There are several other ways to be a locavestor. Crowdfunding is a new phenomenon which uses websites like IndyGoGo, Prosper.com, Kiva.com and Kickstarter, to help artists and entrepreneurs gain access to start up funds. Some of these organizations will get you your principal back, but don’t make big promises with regard to interest. However, one does gain the satisfaction that he has helped to fund a farming venture in a third world country (Kiva) or a struggling artist to produce an independent movie (Indygogo). At least your money is going towards a local economy and not straight into the pocket of Sam Walton’s (Walmart) family!
In the farming and food arena, Slow Money is (as defined in Wikipedia) is an initiative which organizes investors and donors to steer new sources of capital to small food enterprises, organic farms and local food systems. It utilizes network building through grassroots organizations (like ) to promote the concept of buying locally grown food and adherence to certain principals related to putting money back into local economies over the large food conglomerates. There have been several seminars related to this initiative and one may visit the website at www.slowmoney.org to find out more.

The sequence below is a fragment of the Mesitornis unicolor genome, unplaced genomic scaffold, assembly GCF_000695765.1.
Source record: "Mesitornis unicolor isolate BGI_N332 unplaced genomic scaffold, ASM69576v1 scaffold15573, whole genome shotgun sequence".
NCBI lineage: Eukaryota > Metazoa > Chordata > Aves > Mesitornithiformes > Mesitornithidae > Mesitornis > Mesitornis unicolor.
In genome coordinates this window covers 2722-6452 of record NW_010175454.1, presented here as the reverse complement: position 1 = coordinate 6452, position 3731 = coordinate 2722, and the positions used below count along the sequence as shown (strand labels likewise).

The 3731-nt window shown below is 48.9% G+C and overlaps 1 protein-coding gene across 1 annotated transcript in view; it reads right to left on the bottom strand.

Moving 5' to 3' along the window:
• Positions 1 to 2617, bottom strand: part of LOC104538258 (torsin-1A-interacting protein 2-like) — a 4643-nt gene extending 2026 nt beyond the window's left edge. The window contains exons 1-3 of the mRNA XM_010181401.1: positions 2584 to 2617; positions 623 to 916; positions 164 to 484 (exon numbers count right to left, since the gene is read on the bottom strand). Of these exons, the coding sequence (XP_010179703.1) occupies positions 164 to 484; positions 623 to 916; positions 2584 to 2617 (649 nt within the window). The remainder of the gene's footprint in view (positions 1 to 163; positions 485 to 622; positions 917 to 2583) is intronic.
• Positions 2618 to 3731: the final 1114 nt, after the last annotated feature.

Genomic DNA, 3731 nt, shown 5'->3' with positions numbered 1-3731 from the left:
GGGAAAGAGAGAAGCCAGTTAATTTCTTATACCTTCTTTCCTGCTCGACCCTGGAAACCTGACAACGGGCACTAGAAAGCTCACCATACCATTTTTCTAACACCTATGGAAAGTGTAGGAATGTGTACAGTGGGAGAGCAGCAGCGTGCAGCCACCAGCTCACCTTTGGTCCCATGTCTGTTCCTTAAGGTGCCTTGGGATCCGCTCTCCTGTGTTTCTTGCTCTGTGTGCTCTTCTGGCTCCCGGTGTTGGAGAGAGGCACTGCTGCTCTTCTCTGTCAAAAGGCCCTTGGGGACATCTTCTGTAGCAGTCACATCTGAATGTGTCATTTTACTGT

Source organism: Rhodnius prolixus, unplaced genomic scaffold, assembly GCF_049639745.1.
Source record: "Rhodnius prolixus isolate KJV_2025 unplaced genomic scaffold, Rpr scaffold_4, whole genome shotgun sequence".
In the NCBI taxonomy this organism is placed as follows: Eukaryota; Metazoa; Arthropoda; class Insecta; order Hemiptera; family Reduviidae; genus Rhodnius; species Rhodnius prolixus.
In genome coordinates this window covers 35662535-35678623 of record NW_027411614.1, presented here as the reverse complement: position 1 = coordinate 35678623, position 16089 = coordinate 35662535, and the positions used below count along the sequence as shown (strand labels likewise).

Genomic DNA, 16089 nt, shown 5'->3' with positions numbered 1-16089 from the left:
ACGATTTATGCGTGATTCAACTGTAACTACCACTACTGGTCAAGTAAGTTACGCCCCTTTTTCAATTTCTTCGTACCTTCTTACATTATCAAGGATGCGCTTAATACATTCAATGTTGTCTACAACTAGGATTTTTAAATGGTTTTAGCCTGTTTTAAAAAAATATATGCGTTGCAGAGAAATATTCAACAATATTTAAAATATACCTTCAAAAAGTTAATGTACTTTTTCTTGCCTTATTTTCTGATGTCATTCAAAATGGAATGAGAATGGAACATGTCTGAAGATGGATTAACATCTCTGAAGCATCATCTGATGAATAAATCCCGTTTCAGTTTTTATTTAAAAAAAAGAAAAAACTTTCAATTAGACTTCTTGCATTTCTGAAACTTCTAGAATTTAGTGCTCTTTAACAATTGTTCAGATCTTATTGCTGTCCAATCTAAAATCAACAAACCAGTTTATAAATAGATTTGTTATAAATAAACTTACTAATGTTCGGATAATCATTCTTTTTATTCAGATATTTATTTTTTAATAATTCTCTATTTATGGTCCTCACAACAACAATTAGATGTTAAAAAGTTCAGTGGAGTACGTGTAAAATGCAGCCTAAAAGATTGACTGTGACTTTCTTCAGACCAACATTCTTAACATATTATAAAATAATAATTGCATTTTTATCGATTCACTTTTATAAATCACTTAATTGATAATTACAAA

On a very microeconomic level here in Braintree, we can make some steps toward locavesting. Certainly, we can shop our Braintree and other local farmers markets to support Massachusetts small farmers and food producers.
The recent Bank of America hullabaloo over the debit card charges, is prompting many to switch to local banks. My Facebook page is chock full of friends recommendations of where to switch to – places like , , and S Bank.
Lastly, mindful shopping and soliciting the small shops of Braintree and its environs over the big boxes and malls is only achieved by sticking to the plan and not caving in to laziness (but is closer than Good Health!) or cheapness!
The words, “you get what you pay for” have never been truer, and if we sink all of our money into the multinational vendors who promise us cheap goods from China, then we have no one left to blame but ourselves when the stock market tanks.
Let’s start “putting our eggs” back into our neighbors’ baskets and see what the economy does!